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Atlanta Braves trade Tommy Hanson in a vaguely cautionary pitching prospect tale

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The Atlanta Braves sold low on a player who was once among the top pitching prospects in baseball in this week's most interesting MLB trade.

Daniel Shirey-US PRESSWIRE

If you haven't been following the Atlanta Braves very closely for a while now you might have been surprised by the news, on Friday, that they'd traded erstwhile twentysomething ace Tommy Hanson to the Los Angeles Angels of Anaheim Mighty Ducks of Anaheim for Jordan Walden, a very effective relief pitcher. Keith Law's evocative chat response to a similar question probably says most of what you need to know—"The inside of his shoulder looks like hamburger meat."—but it might also be worthwhile to consider this FanGraphs chart, in which his velocity trends down from mid-90s to Kyle Lohse:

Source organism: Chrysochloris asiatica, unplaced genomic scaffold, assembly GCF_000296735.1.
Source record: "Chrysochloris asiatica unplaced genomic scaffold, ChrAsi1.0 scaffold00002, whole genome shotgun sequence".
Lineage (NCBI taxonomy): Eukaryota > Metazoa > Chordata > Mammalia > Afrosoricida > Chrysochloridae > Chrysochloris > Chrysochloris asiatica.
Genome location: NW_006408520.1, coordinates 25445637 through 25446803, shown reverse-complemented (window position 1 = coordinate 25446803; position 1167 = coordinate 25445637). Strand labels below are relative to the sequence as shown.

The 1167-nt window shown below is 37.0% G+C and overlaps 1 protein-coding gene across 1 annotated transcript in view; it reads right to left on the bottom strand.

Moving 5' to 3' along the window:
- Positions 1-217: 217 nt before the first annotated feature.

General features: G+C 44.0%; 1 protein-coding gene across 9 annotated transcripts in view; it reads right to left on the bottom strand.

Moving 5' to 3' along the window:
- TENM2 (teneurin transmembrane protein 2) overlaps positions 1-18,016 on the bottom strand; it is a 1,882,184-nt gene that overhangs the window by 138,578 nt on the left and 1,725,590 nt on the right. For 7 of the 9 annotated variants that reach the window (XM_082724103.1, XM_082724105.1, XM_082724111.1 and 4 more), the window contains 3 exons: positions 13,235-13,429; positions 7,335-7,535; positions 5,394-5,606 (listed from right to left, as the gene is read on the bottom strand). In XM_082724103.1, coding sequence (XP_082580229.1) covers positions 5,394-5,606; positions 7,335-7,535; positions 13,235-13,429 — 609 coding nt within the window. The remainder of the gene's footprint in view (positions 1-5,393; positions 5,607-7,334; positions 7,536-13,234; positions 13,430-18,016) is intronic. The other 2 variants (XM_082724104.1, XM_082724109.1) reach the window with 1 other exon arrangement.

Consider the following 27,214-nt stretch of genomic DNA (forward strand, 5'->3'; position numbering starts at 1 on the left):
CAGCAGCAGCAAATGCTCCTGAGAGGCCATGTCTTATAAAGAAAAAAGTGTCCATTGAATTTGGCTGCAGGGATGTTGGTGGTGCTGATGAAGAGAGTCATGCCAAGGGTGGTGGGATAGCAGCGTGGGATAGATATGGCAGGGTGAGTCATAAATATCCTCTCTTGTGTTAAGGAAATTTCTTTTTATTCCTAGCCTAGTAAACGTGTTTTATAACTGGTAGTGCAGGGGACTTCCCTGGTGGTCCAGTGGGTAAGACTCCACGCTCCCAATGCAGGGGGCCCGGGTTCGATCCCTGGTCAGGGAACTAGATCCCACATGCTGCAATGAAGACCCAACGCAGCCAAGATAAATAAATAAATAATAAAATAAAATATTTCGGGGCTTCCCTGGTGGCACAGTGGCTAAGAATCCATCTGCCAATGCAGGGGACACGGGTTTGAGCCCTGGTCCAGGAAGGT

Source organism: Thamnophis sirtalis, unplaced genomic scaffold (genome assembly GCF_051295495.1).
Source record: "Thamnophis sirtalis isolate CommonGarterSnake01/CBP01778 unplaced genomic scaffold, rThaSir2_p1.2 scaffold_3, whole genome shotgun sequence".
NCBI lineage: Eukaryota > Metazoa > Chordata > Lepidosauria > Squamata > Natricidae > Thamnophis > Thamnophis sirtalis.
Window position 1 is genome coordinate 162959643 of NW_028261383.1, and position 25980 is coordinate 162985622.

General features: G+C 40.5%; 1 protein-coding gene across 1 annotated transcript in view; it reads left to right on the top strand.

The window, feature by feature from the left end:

Which is enough to make most teams nervous. You'll recall, of course, that the Angels just recently dumped Dan Haren, another velocity-shedding starter with less-than-stellar physicals—apparently they're willing to take the risk, but they'd just as soon it be a cheaper one.

For the St. Louis Cardinals, of course, the cautionary tales are obvious. Hanson had a lot in common with the Cardinals' current crop of starting-pitching superprospects, and now he's somebody else's reclamation project; pitching careers can turn fast, even after major league success.

Of course, he's not exactly a worst case scenario: With the book closed on his Turner Field career the Braves got 635 innings with an ERA of 3.61 and a 45-32 record out of Hanson, good for 10 fWAR—plus the very useful Jordan Walden.That's not what you want out of a Top 5 MLB prospect, but it's pretty valuable for a draft pick.